UPDATE 2 – 17/02/2013: RaspiRobot Board
This was just announced by Sparkfun on Friday. It’s specifically for robotics and seems decent value at $29.95. After you’ve assembled it, it provides dual bi-directional motor controllers, two open collector outputs, two switch inputs and a voltage regulator capable of powering the Pi itself. A LiPo battery or 6 x AA batteries should provide the juice you need. Obviously Model A is the one to go with for robotics due to the much reduced power consumption.
Arduino Shield Bridge
This is a neat idea. It makes it possible to connect Arduino Shields (shields are the Arduino add-on boards) to your Raspberry Pi. Whilst boards like Wifi are expensive on Arduino, there are tons of control and interfacing boards which are very cheap. Things like Joystick boards, environmental sensors, heavy-duty motor control, RFID, XBee etc. They have created an Arduino-compatible library so you can use some of the same Wiring code on the Raspberry Pi that you would use on Arduino. Note that this can’t work with everything but their site is good in explaining what will work. It is €40 which is starting to get pricey for something which may only be suitable in a subset of cases.
This takes the same Arduino idea and extends it further by basically giving you a full Arduino board which plugs neatly into the Raspberry Pi. You can see it as either adding Arduino functionality to the RPi or giving the Arduino very inexpensive Ethernet capabilities. However at $50, we are now at twice the price of a Model-A Raspberry Pi and many Arduino boards. So you really need to be sure this is something you need and will use. I’ve hooked Arudino up to RPi but only using USB. Clunkier, simpler but a lot cheaper.
This is probably the best known board as it was designed by one of the people originally involved in the RPi design. Whilst it is not “the official board”, many people see it as such. It is a very high end board with lots of functionality, particularly around motor control for robotics etc. It even includes the same ATMega MCU as an Arduino. Originally a kit, you can now buy pre-assembled for £30. My guess is that it will see the most community support due to its high profile. But like so many of the other boards I’d point to the fact that it’s more expensive than the RPi itself.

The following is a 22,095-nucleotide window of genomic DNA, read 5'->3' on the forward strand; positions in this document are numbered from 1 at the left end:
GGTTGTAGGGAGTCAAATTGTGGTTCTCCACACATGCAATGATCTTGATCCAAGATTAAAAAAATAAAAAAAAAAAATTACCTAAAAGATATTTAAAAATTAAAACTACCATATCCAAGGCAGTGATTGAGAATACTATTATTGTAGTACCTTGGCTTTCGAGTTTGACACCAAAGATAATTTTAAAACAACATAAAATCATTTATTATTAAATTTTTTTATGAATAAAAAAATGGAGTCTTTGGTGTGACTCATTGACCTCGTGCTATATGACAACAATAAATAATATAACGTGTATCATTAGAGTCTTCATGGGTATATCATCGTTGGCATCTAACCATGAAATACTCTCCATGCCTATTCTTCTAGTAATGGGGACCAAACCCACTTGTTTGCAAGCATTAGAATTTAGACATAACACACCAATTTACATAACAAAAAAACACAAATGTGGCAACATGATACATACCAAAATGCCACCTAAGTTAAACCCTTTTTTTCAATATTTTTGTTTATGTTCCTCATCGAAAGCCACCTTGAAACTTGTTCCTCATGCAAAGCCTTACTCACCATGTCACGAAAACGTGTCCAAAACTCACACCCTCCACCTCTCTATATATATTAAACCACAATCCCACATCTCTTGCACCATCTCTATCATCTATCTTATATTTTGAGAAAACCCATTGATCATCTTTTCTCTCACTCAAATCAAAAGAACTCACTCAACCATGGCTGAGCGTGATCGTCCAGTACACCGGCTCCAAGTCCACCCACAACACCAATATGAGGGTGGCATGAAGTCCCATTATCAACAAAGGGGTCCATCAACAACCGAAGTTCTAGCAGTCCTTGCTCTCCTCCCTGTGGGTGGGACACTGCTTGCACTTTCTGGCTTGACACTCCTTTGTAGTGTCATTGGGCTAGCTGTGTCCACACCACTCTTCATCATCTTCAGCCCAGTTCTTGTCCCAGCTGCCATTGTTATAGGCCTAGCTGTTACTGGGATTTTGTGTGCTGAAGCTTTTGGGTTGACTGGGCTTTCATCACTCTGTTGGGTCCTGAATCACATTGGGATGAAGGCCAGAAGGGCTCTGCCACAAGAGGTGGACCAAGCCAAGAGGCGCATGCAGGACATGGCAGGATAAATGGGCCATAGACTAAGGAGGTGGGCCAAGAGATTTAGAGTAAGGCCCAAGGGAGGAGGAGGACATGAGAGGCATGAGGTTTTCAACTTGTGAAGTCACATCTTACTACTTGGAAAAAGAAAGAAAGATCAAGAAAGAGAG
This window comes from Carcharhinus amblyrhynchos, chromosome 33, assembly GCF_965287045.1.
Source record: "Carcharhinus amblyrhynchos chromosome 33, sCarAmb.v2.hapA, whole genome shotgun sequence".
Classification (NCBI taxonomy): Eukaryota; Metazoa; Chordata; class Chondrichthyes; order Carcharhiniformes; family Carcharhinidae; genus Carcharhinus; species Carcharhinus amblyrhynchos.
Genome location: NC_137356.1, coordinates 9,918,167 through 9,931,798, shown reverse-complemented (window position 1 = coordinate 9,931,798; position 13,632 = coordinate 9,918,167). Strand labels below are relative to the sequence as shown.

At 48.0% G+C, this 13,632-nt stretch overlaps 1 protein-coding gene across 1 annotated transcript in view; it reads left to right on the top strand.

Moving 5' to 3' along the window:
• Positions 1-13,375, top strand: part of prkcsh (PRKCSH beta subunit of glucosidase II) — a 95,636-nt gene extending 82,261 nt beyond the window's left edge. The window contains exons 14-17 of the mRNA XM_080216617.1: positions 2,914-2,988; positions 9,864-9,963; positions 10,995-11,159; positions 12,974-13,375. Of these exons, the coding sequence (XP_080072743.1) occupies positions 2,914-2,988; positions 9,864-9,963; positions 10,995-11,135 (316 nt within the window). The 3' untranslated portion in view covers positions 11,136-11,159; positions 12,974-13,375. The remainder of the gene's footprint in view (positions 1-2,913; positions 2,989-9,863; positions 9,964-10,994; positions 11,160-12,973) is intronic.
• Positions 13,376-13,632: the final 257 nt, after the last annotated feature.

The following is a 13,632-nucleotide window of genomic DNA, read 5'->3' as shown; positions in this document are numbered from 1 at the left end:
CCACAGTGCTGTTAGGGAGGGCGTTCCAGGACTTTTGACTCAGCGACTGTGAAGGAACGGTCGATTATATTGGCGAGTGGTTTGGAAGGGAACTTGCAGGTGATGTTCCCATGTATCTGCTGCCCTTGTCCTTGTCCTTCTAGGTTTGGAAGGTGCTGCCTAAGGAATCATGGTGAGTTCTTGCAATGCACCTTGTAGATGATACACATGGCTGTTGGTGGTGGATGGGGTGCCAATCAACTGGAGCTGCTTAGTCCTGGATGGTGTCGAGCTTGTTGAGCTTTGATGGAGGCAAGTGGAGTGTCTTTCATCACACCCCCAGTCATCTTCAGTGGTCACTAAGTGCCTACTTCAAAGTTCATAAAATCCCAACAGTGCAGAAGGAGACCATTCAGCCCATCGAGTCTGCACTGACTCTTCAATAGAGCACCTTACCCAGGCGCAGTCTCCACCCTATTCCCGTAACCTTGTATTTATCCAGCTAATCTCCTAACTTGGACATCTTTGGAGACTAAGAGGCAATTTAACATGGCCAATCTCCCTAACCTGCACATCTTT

If I’ve missed any others, please let me know in the comments. At the minute I’m tending towards the simpler breakout boards. With a little care, you should be ok and they aren’t adding much to the overall cost of the RPi. The power requirements of the Pi mean that using it for robotics etc probably isn’t a runner for me and I’ll stick with the Arduino for that. Ditto anything that I want to do outdoors. But for projects where you need to get the data online, an RPi is ideal.
I’m particularly excited by the idea of using Scratch to both interface to the real world and maybe even access the web. I wonder is anyone working on web services functionality for Scratch? I was disappointed that no-one did the same for MIT App Inventor and the IOIO board.
Actually, that reminds me I meant to blog about ModKit. An absolutely brilliant Arduino project to bring Scratch-style/App-Inventor-Style development to that platform.
You install a simple program on your PC and then do everything else in the browser (desktop app optional). It’s amazing to drag a few blocks in a browser IDE which say “blink LED” and then the LED on the Arduino on your desk starts blinking! It’s projects like this that will get kids interested in hardware and electronics big time. Perhaps it might eventually support RPi plus one of the boards above.